France has long held a place of influence in the world — as a hotbed of philosophy and intellectualism, for its sophisticated fashion and lifestyle, its world-renowned cuisine, UNESCO heritage sites, and as one of the dominant centres for art. Its influence also stems from a darker legacy: of colonialism and empire, wars and intolerance. Paris is at the centre of it all, a projection of ideology and fantasy far beyond that of most capital cities.


Societies with a history of empire-building and position of dominance tend to hold onto images of past glory and power long after such influence has waned — and France is no exception. Imperialism by definition sees the ‘other’ as weak, inferior, and possibly corrupt. France today maintains use of its former currency in West Africa, for example, long after the nation itself adopted the euro — and these former colonies are still required to maintain 50% of their currency reserves in the French central bank.


Café socialisation is one of the singular defining features of French culture past and present. This is especially true in Paris, though a central focus on the café can be found throughout France. Other societies may congregate in public plazas, parks, or pubs, all of which in some form may be found in France — but it is long the café that serves for political debate, philosophical discussion, artistic and literary endeavour — and many a tryst.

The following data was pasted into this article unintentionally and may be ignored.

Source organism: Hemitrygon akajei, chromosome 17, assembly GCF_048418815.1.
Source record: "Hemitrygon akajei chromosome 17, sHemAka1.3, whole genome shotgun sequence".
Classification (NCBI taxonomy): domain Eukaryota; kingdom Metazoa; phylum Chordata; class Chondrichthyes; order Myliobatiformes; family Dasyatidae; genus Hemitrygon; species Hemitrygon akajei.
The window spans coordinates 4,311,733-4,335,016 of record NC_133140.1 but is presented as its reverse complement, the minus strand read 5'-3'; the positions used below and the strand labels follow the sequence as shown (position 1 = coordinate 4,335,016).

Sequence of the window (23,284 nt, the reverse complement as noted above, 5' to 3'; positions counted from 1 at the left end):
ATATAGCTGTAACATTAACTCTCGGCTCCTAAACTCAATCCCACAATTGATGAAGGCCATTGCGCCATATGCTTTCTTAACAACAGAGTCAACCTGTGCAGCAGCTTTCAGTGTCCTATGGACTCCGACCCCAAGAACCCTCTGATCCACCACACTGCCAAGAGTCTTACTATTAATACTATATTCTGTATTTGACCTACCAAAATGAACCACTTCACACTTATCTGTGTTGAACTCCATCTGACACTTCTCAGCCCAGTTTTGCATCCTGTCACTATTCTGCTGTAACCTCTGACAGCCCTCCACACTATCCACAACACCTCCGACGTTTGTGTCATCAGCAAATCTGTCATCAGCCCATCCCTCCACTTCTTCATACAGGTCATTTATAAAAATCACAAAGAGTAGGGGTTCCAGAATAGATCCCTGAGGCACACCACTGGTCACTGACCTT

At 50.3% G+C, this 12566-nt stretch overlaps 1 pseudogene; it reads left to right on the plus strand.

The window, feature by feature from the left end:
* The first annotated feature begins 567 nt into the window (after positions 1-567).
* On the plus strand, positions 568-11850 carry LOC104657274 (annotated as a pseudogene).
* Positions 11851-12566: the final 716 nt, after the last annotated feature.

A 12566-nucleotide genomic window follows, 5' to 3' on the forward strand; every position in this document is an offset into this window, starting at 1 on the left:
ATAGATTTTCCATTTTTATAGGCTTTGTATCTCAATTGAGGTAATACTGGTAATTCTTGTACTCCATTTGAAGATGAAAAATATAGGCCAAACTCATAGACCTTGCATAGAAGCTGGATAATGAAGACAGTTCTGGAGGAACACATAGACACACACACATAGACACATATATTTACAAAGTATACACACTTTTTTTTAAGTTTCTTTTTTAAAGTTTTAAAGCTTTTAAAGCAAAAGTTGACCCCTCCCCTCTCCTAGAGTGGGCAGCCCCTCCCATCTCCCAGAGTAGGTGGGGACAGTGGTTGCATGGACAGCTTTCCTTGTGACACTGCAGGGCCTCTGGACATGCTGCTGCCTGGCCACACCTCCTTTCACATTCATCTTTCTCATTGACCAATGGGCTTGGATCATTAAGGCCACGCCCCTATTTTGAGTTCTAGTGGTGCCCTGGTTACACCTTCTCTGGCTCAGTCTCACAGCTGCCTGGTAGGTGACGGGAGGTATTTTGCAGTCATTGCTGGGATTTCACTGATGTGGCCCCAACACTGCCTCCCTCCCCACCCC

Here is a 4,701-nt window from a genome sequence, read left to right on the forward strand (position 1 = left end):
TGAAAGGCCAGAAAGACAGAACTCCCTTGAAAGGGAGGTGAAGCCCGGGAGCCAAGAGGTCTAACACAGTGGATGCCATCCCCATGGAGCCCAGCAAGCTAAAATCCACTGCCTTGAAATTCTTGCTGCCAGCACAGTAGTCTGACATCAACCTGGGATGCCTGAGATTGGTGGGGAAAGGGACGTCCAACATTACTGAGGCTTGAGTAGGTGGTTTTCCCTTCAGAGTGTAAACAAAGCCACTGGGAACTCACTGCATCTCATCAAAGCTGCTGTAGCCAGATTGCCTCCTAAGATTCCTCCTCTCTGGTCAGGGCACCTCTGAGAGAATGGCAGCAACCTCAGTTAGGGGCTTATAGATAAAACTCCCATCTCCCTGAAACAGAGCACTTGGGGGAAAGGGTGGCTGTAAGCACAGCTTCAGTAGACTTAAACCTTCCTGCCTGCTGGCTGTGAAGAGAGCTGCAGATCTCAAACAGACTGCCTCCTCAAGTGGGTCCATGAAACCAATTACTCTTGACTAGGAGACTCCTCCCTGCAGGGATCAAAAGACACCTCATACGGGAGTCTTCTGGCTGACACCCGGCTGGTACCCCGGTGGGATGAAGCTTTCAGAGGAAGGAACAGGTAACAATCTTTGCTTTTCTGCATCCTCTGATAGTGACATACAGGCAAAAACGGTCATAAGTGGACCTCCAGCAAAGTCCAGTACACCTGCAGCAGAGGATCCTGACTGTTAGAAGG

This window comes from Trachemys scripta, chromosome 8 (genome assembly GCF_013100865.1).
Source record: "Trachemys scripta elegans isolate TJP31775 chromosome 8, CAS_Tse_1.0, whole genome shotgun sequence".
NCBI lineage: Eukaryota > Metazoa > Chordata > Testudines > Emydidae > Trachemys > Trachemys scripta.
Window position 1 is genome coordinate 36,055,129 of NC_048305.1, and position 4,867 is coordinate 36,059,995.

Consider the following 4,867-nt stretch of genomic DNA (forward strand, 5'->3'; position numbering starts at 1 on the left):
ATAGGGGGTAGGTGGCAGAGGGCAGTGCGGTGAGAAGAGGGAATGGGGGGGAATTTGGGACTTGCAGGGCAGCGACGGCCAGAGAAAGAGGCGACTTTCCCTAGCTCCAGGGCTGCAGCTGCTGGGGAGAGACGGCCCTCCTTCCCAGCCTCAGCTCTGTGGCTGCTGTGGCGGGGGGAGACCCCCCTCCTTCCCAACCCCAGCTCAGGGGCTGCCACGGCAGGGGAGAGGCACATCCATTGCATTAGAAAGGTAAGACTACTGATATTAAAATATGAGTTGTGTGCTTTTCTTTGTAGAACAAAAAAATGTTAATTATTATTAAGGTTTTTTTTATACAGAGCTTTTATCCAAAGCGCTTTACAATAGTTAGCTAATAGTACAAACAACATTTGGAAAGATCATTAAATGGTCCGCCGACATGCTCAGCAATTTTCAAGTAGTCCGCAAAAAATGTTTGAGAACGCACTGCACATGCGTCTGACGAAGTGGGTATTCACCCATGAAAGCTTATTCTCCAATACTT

Indeed, second only to the café the public parks provide many areas for socialisation in French culture. Art and therefore aesthetics are a critically important value; the parks must be beautiful, appearance maintained. As a result, however, many rules have evolved concerning acceptable behavior in the park — though as of this year, such prohibitions are finally being relaxed.


Beyond maintaining aesthetics, French people have never been overfussed with rules of behavior — not in the street and surely not in a marketplace. Buskers abound — and if grand-mère wants to earn a bit of coin, she may do exactly that.


Art, in all its forms, has long been a driver of French culture. Whether identifying as an artist or writer or not, a majority of the public will take up some creative pursuit. The valuing of art spills into the aesthetics of everyday life — from the Louvre to a second-hand shop such as this.


Parks and other public spaces in France inevitably include the game of pétanque, a staple of French culture. Often compared to Italian bocce, these balls are considerably lighter — making this a game of throwing rather than bowling. Many have called it a game for old men — but young men, women, and immigrants also take part in this traditional pastime.


Life goes on in the cafés, parks, and pétanque courts — though these days in France are also anxiety-ridden for many as the country has had multiple terrorist attacks. Its former imperialism and present politics have made it a target for extremists; the nation has also struggled to integrate immigrant communities, and has a troubled refugee policy at uys southern borders. Heightened security, as in much of Europe but perhaps even more, defines the current social environment.


Despite difficulties at its southern border, the French Riviera continues to live in the imagination of many. It is at once an area of summer privilege and year-round provincialism — a unique cultural blend with a keen sense of its many neighboring countries.